Decherney also does a good job of showing how much of what has gone on has been a combination of careful planning, incoherent response, and internal division. For example, the infamous Betamax case was not pursued by Hollywood monolithically. Hollywood has simultaneously pursued court decisions and ignored them. And different studios (and the auteurs with whom they must deal and often fight) have responded differently to fringe copyright activity such as fan films, parodies, and homages. The result has been to create a climate of uncertainty in which new gatekeepers such as film-festival promoters and insurance companies have been forced to play guessing games about what will or will not be treated as infringing and subject to lawsuits or cease-and-desist orders. With uncertainty came self-restriction, a regime that new mass-creation technologies like YouTube has exploded, to Hollywood's deep panic.
I have two minor quibbles with the book, which I hope Prof Decherney will change in a future edition. First, he does 'the professor thing' too often. A paragraph will begin with a question, which the body of the paragraph then answers. This comes across as pedantic. I think Decherney's prose is interesting enough to stand on its own and he could remove the rhetorical questions entirely.
Second, the book is extensively footnoted, but the notes are purely reference links. Reading them is as dry as reading the notes on a court decision. I love the little minutiae that some authors put into footnotes. There's a wealth of trivia, anecdote, and digression that can't be fit into a coherent main-text narrative but still makes for good reading. I hope Decherney spices up his future end-notes with some of the good bits that didn't make it into the main text.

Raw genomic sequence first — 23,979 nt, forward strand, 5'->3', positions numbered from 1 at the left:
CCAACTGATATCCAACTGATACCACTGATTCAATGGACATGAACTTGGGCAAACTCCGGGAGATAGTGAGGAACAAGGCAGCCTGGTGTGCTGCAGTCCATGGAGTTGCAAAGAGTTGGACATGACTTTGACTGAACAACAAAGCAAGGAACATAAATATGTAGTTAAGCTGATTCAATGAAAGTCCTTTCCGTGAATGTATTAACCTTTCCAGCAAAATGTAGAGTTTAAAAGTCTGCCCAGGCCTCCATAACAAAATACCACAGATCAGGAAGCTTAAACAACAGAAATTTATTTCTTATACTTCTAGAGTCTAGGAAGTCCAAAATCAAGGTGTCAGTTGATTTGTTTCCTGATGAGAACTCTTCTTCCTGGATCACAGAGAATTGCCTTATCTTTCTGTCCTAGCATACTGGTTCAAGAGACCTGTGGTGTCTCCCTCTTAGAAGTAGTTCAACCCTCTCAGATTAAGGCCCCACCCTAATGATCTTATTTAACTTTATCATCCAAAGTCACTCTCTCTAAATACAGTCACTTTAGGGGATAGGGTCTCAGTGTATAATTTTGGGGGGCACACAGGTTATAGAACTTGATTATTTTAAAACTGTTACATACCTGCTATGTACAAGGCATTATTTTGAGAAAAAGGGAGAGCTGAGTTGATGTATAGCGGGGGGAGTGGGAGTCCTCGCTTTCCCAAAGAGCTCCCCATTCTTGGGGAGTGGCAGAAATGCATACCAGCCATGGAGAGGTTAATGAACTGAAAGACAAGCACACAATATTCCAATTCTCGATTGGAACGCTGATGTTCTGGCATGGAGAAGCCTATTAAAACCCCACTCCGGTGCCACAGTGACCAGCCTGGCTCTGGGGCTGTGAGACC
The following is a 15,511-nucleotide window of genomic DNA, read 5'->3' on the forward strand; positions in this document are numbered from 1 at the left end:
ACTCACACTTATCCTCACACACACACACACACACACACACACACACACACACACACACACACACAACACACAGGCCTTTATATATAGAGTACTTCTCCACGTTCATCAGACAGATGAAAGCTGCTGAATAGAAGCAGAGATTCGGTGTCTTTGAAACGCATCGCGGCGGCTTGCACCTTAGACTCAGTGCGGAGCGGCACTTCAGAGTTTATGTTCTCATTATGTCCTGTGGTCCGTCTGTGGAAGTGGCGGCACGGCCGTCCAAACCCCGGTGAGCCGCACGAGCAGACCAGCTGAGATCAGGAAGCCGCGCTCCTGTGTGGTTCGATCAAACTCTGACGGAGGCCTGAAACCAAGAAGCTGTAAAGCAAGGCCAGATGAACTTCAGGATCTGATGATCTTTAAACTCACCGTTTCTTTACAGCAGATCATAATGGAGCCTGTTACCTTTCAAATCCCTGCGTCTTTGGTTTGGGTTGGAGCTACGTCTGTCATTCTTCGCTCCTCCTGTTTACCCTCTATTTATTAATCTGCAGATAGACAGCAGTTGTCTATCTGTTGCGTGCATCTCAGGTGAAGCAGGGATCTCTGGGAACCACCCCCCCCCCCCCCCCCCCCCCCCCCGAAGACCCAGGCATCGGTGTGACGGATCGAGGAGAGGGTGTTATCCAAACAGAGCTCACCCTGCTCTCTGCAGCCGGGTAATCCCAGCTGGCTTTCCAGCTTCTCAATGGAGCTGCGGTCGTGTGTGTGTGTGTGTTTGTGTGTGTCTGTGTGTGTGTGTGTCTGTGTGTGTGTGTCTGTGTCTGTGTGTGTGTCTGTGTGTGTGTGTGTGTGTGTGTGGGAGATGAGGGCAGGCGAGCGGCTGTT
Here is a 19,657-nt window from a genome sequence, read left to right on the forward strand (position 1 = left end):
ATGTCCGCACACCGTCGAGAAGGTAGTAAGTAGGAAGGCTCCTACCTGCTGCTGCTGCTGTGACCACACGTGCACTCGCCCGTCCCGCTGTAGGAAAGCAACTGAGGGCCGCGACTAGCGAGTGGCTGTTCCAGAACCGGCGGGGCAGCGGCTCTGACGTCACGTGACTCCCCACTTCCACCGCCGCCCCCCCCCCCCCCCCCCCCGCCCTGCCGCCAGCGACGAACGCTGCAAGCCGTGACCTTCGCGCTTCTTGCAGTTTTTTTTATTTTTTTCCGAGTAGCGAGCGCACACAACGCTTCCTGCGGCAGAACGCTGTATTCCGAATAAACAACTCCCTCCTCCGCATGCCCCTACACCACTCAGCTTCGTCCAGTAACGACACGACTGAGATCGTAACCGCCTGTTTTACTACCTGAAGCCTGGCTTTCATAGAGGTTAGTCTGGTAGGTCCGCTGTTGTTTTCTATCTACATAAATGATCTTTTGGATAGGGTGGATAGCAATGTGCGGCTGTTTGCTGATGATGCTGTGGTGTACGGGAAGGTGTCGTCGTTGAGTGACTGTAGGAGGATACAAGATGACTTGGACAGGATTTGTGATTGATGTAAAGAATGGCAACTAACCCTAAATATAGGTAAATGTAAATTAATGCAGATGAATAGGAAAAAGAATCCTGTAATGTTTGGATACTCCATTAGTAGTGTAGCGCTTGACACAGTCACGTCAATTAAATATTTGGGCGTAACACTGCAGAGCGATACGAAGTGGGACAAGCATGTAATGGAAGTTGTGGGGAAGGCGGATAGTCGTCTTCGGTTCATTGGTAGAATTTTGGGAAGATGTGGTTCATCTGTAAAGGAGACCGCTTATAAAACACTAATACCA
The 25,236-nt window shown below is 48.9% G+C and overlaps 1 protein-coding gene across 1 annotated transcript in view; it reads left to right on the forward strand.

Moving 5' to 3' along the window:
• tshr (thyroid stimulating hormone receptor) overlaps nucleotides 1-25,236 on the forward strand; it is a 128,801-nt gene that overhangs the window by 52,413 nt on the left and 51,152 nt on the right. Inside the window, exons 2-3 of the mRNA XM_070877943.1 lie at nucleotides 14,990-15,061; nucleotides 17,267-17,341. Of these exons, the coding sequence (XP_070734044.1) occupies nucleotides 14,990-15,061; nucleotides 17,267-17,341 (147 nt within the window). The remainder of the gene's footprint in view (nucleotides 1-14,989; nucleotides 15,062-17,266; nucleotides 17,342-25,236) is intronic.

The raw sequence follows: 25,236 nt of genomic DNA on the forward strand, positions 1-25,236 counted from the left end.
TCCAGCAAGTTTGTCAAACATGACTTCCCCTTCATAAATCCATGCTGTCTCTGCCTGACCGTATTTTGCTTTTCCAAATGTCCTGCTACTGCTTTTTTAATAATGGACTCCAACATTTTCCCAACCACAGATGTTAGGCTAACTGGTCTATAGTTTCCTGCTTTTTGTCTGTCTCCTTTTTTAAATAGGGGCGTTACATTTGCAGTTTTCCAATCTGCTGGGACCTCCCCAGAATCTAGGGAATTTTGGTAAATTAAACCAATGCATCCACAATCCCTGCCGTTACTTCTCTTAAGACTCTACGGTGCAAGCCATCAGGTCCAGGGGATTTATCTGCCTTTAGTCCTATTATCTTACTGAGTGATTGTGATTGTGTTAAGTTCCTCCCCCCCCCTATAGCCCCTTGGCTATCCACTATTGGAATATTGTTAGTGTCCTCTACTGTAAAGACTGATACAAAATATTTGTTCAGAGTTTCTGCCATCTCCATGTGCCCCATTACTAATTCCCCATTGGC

In conclusion: recommended reading for good context and understanding.
I talk a lot about the need for new business models that are realistic and sustainable in the digital-centric 21st century. Sadly, we're also in need of some serious updating of government policies and practices, too. David Kravets had a nice piece on WIRED yesterday profiling Judge Sofaer, a man of long judicial and prosecutorial experience. Sofaer has joined EFF in fighting the US DOJ's seizure of innocent peoples' content just because that content happened to be hosted on a Megaupload server. In the piece Sofaer notes that there are reasonable, well-tested procedures for handling things like seizures and criminal evidence that simply aren't being applied to digital cases.
An "epic and surreal legal battle" is slowly taking shape out there in IP-land. If you are as ancient as I am, you remember days before photocopiers made it possible to reproduce any book or printed page quickly, cheaply, and en masse. When photocopiers got cheap enough and widely enough distributed the inevitable happened - people photocopied their butts. Wait, no. I mean, yes, they did that, but they also did stuff that had IP owners tearing their hair out in frustration. Nobody photocopies novels and resells them, but teachers would put together course packets containing hundreds of pages of material photocopied from a variety of sources.
At first, nobody thought about paying for all that copying, even though getting the important chapters for free in your course packet meant you didn't then have to buy the book. There was a time when mass photocopying was seen as the worst threat to publishing. Eventually, things settled out. Universities and others worked out licensing deals. Students had to pay for course packets and some of that money flowed back to publishers who didn't get as much as if everyone had to buy every book, but they did get something. Copying went from being an unholy terror to an understood devil we live with.